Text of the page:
Beyond 72 hours low pressure is to develop off North Japan on Tues (9/12) tracking fast to the east. It is to reach the Gulf of Alaska on Fri PM (9/15) starting to building with a growing fetch of 25 kt northwest winds forecast. By Sat AM (9/16) winds are to build to 30-35 kts from the northwest with seas on the increase. By evening fetch is to start growing from the Eastern Aleutians southeastward at 40-45 kts with seas building to 22 ft up at 52N 157W. On Sun AM (9/17) winds to build to 50 kts falling southeast with seas 34 ft at 50N 154W. Fetch is to fall southeast in the evening and fading from 40 kts with seas 33 ft at 45N 150W (298 degs NCal). Fetch and seas fading from there. Something to monitor but not believable at this early date.
Otherwise a local fetch of north winds are to continue along the North CA coast on Thurs (9/14) at 25 kts building in coverage on Fri (9/15) at 25 kts with 20 kt north winds down to Pt Conception, then backing off Sat (9/16) from 20 kts over all of North CA dissipating early Sun (9/17) as a broad gale builds in the Gulf of Alaska with a front pushing to within 300 nmiles of North CA. Some small windswell is possible Thurs-Sat (9/16) for North and Central CA.
Beyond 72 hours no swell producing fetch is forecast.
More details to follow...
MJO Non-existent - La Nina Building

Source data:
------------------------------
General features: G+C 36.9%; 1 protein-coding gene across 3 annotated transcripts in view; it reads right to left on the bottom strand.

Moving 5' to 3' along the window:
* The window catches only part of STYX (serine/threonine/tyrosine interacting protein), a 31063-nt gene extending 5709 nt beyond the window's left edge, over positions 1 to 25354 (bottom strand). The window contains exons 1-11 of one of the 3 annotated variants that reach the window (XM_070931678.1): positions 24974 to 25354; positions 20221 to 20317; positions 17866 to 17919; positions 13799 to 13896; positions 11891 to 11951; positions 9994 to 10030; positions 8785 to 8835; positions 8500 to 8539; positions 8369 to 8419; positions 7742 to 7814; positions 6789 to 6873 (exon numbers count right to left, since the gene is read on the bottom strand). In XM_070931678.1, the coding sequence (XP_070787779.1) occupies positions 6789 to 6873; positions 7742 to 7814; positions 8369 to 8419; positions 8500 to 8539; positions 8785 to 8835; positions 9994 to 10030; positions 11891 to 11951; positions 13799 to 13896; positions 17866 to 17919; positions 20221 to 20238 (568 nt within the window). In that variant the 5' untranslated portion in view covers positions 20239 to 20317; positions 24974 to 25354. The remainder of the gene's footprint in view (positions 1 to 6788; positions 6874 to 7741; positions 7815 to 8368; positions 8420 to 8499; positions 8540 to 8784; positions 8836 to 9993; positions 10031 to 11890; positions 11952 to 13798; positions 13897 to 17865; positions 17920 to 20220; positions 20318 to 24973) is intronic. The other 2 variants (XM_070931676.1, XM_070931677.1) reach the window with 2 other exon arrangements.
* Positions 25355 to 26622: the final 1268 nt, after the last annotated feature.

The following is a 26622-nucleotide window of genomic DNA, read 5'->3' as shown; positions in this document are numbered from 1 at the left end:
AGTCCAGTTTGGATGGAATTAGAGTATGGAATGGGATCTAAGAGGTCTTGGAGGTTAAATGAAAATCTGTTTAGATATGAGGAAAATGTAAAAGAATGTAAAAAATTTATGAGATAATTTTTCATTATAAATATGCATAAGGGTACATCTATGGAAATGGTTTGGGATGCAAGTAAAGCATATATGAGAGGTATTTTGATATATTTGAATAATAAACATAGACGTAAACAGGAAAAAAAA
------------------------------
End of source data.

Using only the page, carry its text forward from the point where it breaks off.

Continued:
The Madden Julian Oscillation is a periodic weather cycle that tracks east along the equator circumnavigating the globe. It is characterized in it's Inactive Phase by enhanced trade winds and dry weather over the part of the equator it is in control of, and in it's Active Phase by slackening if not an outright reversing trade winds while enhancing precipitation. The oscillation occurs in roughly 20-30 day cycles (Inactive for 20-30 days, then Active for 20-30 days) over any single location on the planet, though most noticeable in the Pacific. During the Active Phase in the Pacific the MJO tends to support the formation of stronger and longer lasting gales resulting in enhanced potential for the formation of swell producing storms. Prolonged and consecutive Active MJO Phases in the Pacific help support the formation of El Nino. During the Inactive Phase the jet stream tends to split resulting in high pressure and less potential for swell producing storm development. Wind anomalies in the Kelvin Wave Generation Area (KWGA) are key for understanding what Phase the MJO is in over the Pacific. The KWGA is located on the equator from 135E-170W and 5 degs north and south (or on the equator from New Guinea east to the dateline). West wind anomalies in the KWGA suggest the Active Phase of the MJO in the Pacific, and east anomalies suggests the Inactive Phase. In turn the Active Phase strengthens and the Inactive Phase weakens the jetstream, which in turn enhances or dampens storm production respectively in the Pacific.The paragraphs below analyze the state of the MJO in the Pacific and provide forecasts for MJO activity (which directly relate to the potential for swell production).